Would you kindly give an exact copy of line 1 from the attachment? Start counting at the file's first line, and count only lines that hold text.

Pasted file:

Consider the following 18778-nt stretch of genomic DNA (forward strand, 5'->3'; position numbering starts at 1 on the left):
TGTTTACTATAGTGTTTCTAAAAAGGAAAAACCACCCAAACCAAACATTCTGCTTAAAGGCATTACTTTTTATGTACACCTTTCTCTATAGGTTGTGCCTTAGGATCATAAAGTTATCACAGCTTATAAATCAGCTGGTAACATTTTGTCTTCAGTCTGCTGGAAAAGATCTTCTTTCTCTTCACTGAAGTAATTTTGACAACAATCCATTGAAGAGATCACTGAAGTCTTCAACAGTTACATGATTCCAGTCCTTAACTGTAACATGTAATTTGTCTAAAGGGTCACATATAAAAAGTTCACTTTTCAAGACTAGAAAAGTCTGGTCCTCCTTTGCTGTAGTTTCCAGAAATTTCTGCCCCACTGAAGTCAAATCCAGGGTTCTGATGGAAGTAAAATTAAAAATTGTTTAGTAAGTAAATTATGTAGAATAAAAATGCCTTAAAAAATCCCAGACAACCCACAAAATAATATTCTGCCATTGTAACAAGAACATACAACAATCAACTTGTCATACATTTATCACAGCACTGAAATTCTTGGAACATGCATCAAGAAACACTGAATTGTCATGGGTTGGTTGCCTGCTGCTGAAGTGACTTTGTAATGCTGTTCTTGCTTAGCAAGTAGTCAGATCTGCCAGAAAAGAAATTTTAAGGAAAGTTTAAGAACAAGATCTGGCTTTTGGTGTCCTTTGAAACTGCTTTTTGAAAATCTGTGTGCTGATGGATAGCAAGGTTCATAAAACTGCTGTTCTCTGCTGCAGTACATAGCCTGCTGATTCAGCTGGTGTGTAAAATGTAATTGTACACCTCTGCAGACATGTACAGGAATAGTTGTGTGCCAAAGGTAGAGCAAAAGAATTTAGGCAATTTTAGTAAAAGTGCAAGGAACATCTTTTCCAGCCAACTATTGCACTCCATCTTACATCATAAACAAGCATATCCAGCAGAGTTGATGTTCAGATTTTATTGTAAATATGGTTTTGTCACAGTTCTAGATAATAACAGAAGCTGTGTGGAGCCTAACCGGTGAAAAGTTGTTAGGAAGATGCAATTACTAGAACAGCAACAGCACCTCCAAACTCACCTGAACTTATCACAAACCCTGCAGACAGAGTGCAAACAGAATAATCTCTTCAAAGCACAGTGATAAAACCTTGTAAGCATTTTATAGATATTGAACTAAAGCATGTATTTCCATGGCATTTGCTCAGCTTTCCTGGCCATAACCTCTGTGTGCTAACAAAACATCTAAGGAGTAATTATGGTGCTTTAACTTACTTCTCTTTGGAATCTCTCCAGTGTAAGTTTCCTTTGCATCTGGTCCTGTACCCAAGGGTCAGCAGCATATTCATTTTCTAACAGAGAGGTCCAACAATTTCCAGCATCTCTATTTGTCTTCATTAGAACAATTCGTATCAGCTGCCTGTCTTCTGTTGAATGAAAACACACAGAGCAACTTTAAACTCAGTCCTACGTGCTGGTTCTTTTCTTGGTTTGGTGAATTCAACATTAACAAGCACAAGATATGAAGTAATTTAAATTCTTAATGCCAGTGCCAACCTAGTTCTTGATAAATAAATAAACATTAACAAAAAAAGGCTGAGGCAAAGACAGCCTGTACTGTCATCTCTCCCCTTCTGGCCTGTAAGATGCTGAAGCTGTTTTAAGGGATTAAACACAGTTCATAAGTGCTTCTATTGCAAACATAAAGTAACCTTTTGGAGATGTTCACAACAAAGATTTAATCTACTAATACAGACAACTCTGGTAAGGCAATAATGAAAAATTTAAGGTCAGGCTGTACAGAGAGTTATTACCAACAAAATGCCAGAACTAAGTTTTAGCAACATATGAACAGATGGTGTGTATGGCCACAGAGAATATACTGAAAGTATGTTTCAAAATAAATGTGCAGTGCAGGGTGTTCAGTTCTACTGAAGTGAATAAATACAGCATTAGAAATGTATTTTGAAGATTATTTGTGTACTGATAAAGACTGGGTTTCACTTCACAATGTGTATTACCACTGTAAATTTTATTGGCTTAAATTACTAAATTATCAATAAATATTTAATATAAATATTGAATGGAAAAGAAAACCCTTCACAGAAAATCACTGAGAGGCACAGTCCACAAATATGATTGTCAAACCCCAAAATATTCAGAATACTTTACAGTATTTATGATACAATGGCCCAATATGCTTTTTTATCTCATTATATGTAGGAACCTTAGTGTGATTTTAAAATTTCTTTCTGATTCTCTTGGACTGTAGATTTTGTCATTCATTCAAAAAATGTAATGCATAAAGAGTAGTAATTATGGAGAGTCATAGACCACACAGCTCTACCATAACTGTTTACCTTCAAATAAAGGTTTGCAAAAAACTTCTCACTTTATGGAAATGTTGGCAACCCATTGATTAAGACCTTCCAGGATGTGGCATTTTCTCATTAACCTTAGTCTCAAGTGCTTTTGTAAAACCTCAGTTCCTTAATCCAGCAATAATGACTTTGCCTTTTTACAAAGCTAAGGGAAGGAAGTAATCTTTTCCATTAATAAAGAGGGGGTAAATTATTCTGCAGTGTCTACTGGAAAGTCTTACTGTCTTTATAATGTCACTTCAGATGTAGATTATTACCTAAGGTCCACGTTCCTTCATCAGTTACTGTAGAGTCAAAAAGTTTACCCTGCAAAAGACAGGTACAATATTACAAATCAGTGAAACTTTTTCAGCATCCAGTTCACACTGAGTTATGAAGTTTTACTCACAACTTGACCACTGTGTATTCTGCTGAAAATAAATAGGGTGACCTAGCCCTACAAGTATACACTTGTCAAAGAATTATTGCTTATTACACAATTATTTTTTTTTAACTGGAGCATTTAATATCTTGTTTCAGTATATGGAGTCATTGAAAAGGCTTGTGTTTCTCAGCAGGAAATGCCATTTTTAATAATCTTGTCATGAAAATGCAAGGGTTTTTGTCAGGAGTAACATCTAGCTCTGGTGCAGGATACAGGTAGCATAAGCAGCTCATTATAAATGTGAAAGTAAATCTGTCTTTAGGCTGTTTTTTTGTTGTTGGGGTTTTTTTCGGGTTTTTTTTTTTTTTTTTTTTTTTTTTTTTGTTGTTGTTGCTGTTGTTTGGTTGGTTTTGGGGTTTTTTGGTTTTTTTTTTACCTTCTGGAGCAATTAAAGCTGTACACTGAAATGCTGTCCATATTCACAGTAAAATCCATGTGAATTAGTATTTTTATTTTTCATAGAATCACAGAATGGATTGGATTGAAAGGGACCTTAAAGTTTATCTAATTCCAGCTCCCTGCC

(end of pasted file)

Consider the following 18778-nt stretch of genomic DNA (forward strand, 5'->3'; position numbering starts at 1 on the left):